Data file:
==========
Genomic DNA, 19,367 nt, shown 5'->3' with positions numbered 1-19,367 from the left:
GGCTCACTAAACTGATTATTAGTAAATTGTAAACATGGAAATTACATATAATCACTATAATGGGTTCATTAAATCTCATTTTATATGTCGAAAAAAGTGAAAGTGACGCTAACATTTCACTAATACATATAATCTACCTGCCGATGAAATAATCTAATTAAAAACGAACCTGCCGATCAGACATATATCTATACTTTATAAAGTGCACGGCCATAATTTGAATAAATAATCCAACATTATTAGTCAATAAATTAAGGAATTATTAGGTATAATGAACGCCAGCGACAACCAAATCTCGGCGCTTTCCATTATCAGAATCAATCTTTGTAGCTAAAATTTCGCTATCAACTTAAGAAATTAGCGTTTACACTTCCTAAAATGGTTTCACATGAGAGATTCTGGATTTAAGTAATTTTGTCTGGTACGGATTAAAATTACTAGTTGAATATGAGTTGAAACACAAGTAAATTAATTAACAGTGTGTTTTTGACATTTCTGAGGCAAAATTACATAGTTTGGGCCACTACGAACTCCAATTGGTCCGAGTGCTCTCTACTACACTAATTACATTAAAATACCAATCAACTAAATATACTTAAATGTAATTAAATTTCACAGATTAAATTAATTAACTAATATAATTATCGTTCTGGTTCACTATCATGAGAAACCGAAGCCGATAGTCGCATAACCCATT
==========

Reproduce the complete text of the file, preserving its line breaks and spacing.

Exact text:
Genomic DNA, 19,367 nt, shown 5'->3' with positions numbered 1-19,367 from the left:
GGCTCACTAAACTGATTATTAGTAAATTGTAAACATGGAAATTACATATAATCACTATAATGGGTTCATTAAATCTCATTTTATATGTCGAAAAAAGTGAAAGTGACGCTAACATTTCACTAATACATATAATCTACCTGCCGATGAAATAATCTAATTAAAAACGAACCTGCCGATCAGACATATATCTATACTTTATAAAGTGCACGGCCATAATTTGAATAAATAATCCAACATTATTAGTCAATAAATTAAGGAATTATTAGGTATAATGAACGCCAGCGACAACCAAATCTCGGCGCTTTCCATTATCAGAATCAATCTTTGTAGCTAAAATTTCGCTATCAACTTAAGAAATTAGCGTTTACACTTCCTAAAATGGTTTCACATGAGAGATTCTGGATTTAAGTAATTTTGTCTGGTACGGATTAAAATTACTAGTTGAATATGAGTTGAAACACAAGTAAATTAATTAACAGTGTGTTTTTGACATTTCTGAGGCAAAATTACATAGTTTGGGCCACTACGAACTCCAATTGGTCCGAGTGCTCTCTACTACACTAATTACATTAAAATACCAATCAACTAAATATACTTAAATGTAATTAAATTTCACAGATTAAATTAATTAACTAATATAATTATCGTTCTGGTTCACTATCATGAGAAACCGAAGCCGATAGTCGCATAACCCATT